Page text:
HEPATOTOXICITY DUE TO ANTITUBERCULOSIS THERAPY: A PROSPECTIVE STUDY FROM A TERTIARY CARE CENTRE
Dr. Achal Sharma and Dr. Akanksha Mathur*
Objective: Tuberculosis is a significant problem in developing countries like India. The objective of the study was to find out the prevalence of anti-tubercular treatment induced hepatotoxicity and to determine the predisposing risk factors, if any. Methods: It was a prospective observational study involving 150 newly diagnosed tuberculosis patients on antitubercular therapy at a tertiare care centre. Clinical and epidemiological data including the risk factors predisposing to liver toxicity were collected through history taking and review of medical records. Baseline liver function tests were conducted before starting the therapy, one week after the therapy and whenever symptoms of hepatotoxicity arise. ATT induced hepatotoxicity was defined in accordance with the international consensus criteria. Statistical analyses were performed using the SPSS version 20.0 in terms of mean ± SD, absolute numbers and percentage. The chi-square test was used to compare the differences in variables between the two groups. p<0.05 was considered as significant. Results: 32(21.48%) out 150 tuberculosis patients developed hepatotoxicity during the course of treatment out of which 53% were males. ATT induced hepatotoxicity was most commonly associated with TB lymphadenitis 13(40.6%) followed by pleural effusion 9(28.5%), TB meningitis and miliary TB 3(9.3%). Smoking was found to favour development of ATT induced hepatotoxicity (p value-0.030). Rest other risk factors were not found to be statistically significant. Conclusion: Smoking was found to be related with the incidence of ATT induced hepatotoxicity significantly although it demands further analysis.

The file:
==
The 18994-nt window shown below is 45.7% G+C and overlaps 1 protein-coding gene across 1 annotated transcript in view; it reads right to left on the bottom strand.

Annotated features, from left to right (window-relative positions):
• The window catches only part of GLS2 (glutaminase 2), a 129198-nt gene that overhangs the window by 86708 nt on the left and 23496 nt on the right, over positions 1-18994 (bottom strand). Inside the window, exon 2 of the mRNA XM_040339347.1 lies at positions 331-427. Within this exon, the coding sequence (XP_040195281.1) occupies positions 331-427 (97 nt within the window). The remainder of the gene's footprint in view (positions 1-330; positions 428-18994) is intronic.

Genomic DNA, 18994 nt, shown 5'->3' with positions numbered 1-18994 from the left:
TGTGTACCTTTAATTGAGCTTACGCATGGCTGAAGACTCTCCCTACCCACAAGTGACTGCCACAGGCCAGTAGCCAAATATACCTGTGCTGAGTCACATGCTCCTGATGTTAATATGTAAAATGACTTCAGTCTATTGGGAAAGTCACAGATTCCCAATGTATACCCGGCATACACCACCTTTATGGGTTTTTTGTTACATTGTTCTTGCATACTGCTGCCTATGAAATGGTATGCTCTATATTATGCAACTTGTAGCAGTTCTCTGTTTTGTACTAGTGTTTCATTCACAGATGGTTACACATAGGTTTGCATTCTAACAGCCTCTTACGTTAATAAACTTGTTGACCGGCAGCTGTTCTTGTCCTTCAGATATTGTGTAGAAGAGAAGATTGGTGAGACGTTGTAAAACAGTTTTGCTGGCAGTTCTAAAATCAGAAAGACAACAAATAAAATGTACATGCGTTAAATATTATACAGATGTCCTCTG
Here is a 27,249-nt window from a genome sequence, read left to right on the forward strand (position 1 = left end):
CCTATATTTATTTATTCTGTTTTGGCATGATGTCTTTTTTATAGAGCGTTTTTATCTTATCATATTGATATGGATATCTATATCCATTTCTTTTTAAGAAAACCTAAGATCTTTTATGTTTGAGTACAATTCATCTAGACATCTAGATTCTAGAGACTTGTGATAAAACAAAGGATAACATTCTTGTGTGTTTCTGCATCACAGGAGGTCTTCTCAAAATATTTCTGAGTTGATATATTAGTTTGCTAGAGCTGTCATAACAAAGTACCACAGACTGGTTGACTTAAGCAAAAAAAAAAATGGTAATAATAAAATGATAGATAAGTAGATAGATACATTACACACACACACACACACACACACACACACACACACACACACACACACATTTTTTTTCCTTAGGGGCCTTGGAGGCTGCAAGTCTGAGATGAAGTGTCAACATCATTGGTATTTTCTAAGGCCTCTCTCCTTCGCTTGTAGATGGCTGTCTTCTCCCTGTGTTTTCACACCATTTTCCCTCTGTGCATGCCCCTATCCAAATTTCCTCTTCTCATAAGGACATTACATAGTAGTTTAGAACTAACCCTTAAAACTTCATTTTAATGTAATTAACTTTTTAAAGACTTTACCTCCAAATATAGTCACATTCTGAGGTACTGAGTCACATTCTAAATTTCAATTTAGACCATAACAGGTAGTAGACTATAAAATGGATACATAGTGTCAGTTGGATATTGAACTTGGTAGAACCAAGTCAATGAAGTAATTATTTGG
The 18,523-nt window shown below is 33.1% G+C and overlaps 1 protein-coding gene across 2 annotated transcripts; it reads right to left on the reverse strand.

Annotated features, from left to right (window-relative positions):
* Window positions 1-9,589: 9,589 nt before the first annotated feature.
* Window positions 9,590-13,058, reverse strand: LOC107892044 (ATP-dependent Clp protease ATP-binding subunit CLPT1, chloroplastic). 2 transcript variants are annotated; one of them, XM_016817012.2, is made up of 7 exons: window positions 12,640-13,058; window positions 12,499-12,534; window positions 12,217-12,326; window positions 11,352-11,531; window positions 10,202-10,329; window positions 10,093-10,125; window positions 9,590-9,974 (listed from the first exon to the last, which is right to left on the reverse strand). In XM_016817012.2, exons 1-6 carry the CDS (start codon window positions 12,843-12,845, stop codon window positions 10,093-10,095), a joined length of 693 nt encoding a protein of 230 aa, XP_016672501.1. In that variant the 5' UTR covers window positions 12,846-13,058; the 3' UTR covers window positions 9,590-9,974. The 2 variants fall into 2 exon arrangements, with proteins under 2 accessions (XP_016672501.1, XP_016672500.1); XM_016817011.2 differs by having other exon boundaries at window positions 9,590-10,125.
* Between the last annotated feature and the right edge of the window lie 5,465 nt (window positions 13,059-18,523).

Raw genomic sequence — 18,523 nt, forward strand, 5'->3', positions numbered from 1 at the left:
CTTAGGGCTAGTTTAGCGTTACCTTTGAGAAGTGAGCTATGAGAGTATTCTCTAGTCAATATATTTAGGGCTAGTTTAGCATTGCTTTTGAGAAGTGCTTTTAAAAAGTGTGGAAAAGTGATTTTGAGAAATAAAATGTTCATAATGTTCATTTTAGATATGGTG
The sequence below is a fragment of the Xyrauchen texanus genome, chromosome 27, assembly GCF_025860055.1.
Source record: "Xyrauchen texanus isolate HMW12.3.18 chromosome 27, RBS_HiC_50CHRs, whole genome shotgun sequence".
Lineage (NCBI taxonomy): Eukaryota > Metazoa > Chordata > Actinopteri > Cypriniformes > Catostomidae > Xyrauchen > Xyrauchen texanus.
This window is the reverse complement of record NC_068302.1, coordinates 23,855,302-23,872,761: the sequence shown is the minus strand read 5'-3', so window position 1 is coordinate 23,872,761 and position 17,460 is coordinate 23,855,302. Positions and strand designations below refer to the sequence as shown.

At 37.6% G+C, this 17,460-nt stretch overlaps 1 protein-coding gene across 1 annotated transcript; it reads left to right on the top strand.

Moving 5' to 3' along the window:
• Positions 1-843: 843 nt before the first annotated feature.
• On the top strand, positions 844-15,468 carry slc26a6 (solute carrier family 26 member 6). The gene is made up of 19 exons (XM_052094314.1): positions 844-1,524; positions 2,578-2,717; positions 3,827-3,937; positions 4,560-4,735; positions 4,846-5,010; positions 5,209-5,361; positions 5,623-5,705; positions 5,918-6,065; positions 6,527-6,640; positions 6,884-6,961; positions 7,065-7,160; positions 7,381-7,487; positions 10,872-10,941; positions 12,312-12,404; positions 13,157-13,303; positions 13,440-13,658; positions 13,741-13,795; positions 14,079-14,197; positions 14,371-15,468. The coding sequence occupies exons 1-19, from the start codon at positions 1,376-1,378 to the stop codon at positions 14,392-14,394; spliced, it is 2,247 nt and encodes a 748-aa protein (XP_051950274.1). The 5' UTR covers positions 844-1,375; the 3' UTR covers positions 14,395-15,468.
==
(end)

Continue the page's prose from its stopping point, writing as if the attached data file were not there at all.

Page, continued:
Keywords: Drug induced liver injury, DILI, tuberculosis, ATT.
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